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The Global Christian Mission: In the Wake

The King James Bible contributed to the spread of the gospel throughout the English-speaking world.

From the other end of Mexico lay the Pacific Ocean, an ocean which washed the shores of North America and South America. For many of the merchant vessels of Europe plying the Pacific, their best ruote for returning to Europe was not to head for the Straits of Magellan but to those bays and beaches of Mexico, Costa Rica, Peru, and Chile, and then using land-carriers for what was purchased from Asia and the Pacific and trans-shipping them from Tampico, Veracruz, and the other Caribbean ports to recipients in Europe. It was Pedarias, an 80 year-old Spanish sea-captain who discovered that by sailing north of the Philippines by means of a northwest current toward Japan he was able to reach the Japanese current which washed southeast toward the shores of Northwest Mexico. This was the route that the Manila Galleons subsequently took. After docking at a western Mexican port, the Galleon unloaded the goods it carried to transported overland to Mexico’s Caribbean Coast. From whichever port they followed the course of the waves which washed north of Cuba and south of Florida and flowed into the Atlantic south of the Bahamas.

The point of all this information is that the ports of Asia, the major island groups and the Americas were those locations most likely to have Christian settlers and the emergence of churches while the interiors did not. Christian witness flowed from these local gatherings rather than from individuals sent out as missionaries. Confrontation between native peoples and people coming from abroad were far less likely along bays and shoreline where the exchange of goods was to the benefit of all concerned. New England had the hardwood timber needed for ship masts and fireplaces. The Pacific had fruits and coffee as well as other exotic fruits as grapefruit and cocoanut while the Indian Ocean and China had tea. Europe had finished goods from their various craftsmen, agriculturists, and hardware manufactures. Chinese seamen perfected compasses and astrolabes and their artisans perfected newsprint. This facilitated interchange and also the Christian witness. It also brought Christians from western Europe into contact with those Christians whose whereabouts were lost due to the invasions of the Turks and Mongols from the Eastern Asian Steppes into western Asia that had remade the character of Bactria (Afghanistan), Persia, Arabia, eastern Africa.

The focus on the Maritime or the Oceanic phase also has drawn attention away from what had been happening to Christians in Eastern Europe and from the Orthodox Churches situation from Bulgaria, Georgia, Romania, Armenia, and the areas north of the Black Sea such as The Ukraine and the eastern steppes of Russia. These had a part to play in the expansion of the Gospel and the major player in this missiological drama was Nikon of Russia and to a lesser degree, Patriarch Cyril Lukar in Constantinople, the city that was renamed Istanbul around 1500 by its Ottoman Turk conquerors.

The part that Cyril Lukar played was the furnishing of a copy of the textus receptus (The Received Text of the Greek manuscripts of the Old and New Testaments) to the scholars who produced the King James Translation of the Bible. This contribution enabled a more faithful rendering of the Scriptures for the English-speaking peoples. This was a signal contribution to the spread of the gospel throughout the English-speaking world from England to Singapore, from the United States of America to Australia.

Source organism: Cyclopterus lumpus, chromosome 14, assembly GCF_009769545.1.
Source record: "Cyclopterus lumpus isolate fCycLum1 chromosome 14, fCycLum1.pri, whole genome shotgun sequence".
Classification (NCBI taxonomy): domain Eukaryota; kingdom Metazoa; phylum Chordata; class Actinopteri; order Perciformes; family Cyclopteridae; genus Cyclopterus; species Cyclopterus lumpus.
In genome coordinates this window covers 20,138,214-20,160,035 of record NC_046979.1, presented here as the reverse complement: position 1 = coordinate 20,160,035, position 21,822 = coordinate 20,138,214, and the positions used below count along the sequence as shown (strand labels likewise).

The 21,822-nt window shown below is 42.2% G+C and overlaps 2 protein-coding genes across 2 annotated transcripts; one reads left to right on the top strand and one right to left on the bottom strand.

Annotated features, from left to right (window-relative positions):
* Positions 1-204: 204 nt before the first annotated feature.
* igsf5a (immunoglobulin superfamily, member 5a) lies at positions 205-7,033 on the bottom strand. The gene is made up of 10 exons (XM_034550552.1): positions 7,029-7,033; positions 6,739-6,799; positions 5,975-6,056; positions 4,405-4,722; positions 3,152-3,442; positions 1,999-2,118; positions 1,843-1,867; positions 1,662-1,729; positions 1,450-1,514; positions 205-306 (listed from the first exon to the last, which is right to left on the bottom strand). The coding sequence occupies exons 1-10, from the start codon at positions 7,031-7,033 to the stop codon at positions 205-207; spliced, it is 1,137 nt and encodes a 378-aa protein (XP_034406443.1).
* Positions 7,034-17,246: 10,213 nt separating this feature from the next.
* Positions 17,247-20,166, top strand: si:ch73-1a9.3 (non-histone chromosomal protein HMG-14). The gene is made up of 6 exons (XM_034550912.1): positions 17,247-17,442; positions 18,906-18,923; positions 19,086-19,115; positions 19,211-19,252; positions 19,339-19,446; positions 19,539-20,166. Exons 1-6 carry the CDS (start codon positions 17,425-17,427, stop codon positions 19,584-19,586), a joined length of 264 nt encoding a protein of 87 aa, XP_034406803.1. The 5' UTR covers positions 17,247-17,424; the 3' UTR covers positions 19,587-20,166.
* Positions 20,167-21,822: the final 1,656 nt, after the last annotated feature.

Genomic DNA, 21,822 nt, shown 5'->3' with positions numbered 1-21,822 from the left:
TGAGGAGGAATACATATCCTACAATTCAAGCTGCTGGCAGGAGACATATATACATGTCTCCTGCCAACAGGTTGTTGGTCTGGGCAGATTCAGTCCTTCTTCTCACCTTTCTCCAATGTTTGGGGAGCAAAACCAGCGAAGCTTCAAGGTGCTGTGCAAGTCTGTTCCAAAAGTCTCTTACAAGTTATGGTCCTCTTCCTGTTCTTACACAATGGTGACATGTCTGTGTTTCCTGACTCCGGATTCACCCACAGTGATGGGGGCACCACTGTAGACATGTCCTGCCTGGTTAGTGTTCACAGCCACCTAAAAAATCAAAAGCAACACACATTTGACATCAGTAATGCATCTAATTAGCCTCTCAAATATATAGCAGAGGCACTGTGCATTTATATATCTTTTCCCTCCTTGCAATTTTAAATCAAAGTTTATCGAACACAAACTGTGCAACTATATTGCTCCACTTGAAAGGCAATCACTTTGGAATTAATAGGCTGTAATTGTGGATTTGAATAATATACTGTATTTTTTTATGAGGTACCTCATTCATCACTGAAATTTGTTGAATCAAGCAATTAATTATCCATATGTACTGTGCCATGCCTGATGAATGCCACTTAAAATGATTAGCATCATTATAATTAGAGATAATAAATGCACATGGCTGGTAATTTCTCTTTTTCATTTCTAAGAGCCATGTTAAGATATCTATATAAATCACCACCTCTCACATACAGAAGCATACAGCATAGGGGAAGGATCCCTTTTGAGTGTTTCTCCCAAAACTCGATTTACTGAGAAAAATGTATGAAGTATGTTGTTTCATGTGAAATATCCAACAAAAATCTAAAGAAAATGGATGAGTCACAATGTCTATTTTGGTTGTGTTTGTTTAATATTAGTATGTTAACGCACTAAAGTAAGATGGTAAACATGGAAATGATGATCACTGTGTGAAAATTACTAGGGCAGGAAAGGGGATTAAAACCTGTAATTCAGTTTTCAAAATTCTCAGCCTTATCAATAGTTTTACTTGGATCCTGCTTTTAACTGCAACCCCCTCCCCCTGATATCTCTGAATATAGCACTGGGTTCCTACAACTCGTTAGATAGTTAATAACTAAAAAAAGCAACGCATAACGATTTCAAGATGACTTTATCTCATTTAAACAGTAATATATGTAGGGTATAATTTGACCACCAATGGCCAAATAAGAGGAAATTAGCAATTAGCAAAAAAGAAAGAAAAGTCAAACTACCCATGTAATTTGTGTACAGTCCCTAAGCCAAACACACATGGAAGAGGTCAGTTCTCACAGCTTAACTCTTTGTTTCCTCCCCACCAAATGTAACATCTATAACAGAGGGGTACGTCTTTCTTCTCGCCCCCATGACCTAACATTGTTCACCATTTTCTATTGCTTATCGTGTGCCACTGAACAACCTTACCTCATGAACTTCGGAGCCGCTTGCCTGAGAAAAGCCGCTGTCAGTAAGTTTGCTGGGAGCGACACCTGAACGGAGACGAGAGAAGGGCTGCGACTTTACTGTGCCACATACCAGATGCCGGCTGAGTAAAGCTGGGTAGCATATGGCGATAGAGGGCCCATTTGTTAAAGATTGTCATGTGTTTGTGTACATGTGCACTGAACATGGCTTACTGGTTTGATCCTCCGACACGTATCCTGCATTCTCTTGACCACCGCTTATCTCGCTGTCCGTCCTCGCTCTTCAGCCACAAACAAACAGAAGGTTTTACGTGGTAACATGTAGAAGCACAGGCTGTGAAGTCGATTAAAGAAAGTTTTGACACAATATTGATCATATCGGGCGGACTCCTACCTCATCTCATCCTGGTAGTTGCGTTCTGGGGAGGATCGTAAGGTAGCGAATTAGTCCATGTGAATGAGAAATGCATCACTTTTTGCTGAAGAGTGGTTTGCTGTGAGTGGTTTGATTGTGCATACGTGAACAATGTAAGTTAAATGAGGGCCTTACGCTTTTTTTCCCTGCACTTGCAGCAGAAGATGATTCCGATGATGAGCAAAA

Image: Clem Onojeghuo

The other major player in the global spread of the gospel was the Orthodox Churches of the East. At the time that western and central Europe was experiencing the fall-out of the Reformation that was lit by Luther, Calvin, and Simons, Patriarch of the Russian Orthodox Church Nikon took action during the Synod of 1652-1667. What Nikon did was to make an accommodation of Russian worship to the contemporary forms of Greek Orthodox worship. This created a division in the membership. The believers who wanted to retain the liturgical practices that existed before 1652 split away and were henceforth called the Old Believers. Russian speakers refer to this division as raskol, indicating one who cleaved apart. The Old Believers formed their own groupings, The Popovtsy and the Bezpopovtsy, and went their way. They scattered across the landscape of the Russian steppes and established their own houses of worship. Many left Russia altogether and went as far as Siberia in one direction, as well as to the Grand Duchy of Lithuania and into central Europe in the Danube Delta of Romania.

Congregations of the Old Believers have since scattered all over the world from Europe to Australia, Alaska, Minnesota, New Zealand, and Argentina.

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Category: Church History, Fall 2019

About the Author: Woodrow E. Walton, D.Min. (Oral Roberts University School of Theology and Missions), B.A. (Texas Christian University), B.D. [M.Div.] (Duke Divinity School), M.A. (University of Oklahoma), is a retired Seminary Dean and Professor of biblical, theological and historical studies. An ordained Assemblies of God minister, he and his wife live in Fort Worth, Texas. Walton retains membership with the Evangelical Theological Society, American Association of Christian Counselors, American Society of Church History, American Academy of Political Science, and The International Society of Frontier Missiology.

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